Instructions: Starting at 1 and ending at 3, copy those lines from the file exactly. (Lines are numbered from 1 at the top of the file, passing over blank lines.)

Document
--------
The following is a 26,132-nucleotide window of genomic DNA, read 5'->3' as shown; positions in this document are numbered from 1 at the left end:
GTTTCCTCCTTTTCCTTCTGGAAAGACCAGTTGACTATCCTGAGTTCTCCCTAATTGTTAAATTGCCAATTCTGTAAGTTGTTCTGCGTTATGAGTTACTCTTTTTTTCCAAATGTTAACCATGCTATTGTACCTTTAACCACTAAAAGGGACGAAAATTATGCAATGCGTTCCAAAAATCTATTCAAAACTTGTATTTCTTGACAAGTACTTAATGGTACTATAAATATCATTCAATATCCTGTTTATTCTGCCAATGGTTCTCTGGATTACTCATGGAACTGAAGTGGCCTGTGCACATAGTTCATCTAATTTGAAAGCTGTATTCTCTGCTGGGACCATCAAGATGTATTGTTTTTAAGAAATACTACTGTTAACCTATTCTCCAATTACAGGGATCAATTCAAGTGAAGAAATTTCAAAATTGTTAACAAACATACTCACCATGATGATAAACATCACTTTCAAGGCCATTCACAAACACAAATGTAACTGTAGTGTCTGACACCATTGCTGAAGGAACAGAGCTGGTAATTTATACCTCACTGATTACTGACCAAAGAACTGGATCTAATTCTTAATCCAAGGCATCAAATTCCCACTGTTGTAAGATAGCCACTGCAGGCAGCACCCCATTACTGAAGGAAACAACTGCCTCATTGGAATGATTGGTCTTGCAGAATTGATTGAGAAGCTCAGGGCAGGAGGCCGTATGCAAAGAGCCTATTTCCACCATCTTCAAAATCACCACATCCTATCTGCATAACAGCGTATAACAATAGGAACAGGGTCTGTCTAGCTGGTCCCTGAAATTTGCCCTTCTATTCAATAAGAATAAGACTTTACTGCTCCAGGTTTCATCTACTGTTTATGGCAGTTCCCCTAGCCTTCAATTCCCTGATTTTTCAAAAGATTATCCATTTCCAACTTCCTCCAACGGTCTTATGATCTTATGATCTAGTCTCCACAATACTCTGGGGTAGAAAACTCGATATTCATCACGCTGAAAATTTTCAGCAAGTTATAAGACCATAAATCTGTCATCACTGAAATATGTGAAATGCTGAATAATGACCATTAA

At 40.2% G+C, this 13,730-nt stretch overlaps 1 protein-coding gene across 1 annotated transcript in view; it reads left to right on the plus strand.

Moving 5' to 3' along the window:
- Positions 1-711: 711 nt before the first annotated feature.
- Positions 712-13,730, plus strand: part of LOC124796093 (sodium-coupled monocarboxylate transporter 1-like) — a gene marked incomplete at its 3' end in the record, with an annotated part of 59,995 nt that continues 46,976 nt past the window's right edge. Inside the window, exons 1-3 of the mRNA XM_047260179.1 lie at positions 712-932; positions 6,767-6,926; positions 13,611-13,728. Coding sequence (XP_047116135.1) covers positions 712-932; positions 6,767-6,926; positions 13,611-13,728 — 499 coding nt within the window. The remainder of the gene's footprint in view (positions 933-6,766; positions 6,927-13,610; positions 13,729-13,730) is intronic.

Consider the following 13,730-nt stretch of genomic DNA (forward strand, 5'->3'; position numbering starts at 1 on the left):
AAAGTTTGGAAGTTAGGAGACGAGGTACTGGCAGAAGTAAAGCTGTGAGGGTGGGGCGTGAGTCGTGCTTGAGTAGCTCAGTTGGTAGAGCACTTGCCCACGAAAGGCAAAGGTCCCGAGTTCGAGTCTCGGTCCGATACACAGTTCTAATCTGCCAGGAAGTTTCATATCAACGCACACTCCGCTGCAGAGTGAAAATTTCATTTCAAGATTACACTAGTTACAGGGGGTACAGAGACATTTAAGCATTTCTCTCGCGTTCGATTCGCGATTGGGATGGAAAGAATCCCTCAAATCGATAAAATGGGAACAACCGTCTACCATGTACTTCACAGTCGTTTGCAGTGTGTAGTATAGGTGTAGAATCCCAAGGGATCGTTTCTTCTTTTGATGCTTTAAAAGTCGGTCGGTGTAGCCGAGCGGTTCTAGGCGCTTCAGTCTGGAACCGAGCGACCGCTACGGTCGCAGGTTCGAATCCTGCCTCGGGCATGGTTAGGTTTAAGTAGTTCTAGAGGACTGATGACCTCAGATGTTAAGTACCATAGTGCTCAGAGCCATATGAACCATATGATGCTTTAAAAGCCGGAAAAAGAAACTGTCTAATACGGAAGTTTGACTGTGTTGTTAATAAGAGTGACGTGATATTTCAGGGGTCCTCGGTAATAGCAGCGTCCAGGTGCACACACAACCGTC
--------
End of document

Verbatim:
The following is a 26,132-nucleotide window of genomic DNA, read 5'->3' as shown; positions in this document are numbered from 1 at the left end:
GTTTCCTCCTTTTCCTTCTGGAAAGACCAGTTGACTATCCTGAGTTCTCCCTAATTGTTAAATTGCCAATTCTGTAAGTTGTTCTGCGTTATGAGTTACTCTTTTTTTCCAAATGTTAACCATGCTATTGTACCTTTAACCACTAAAAGGGACGAAAATTATGCAATGCGTTCCAAAAATCTATTCAAAACTTGTATTTCTTGACAAGTACTTAATGGTACTATAAATATCATTCAATATCCTGTTTATTCTGCCAATGGTTCTCTGGATTACTCATGGAACTGAAGTGGCCTGTGCACATAGTTCATCTAATTTGAAAGCTGTATTCTCTGCTGGGACCATCAAGATGTATTGTTTTTAAGAAATACTACTGTTAACCTATTCTCCAATTACAGGGATCAATTCAAGTGAAGAAATTTCAAAATTGTTAACAAACATACTCACCATGATGATAAACATCACTTTCAAGGCCATTCACAAACACAAATGTAACTGTAGTGTCTGACACCATTGCTGAAGGAACAGAGCTGGTAATTTATACCTCACTGATTACTGACCAAAGAACTGGATCTAATTCTTAATCCAAGGCATCAAATTCCCACTGTTGTAAGATAGCCACTGCAGGCAGCACCCCATTACTGAAGGAAACAACTGCCTCATTGGAATGATTGGTCTTGCAGAATTGATTGAGAAGCTCAGGGCAGGAGGCCGTATGCAAAGAGCCTATTTCCACCATCTTCAAAATCACCACATCCTATCTGCATAACAGCGTATAACAATAGGAACAGGGTCTGTCTAGCTGGTCCCTGAAATTTGCCCTTCTATTCAATAAGAATAAGACTTTACTGCTCCAGGTTTCATCTACTGTTTATGGCAGTTCCCCTAGCCTTCAATTCCCTGATTTTTCAAAAGATTATCCATTTCCAACTTCCTCCAACGGTCTTATGATCTTATGATCTAGTCTCCACAATACTCTGGGGTAGAAAACTCGATATTCATCACGCTGAAAATTTTCAGCAAGTTATAAGACCATAAATCTGTCATCACTGAAATATGTGAAATGCTGAATAATGACCATTAA

At 40.2% G+C, this 13,730-nt stretch overlaps 1 protein-coding gene across 1 annotated transcript in view; it reads left to right on the plus strand.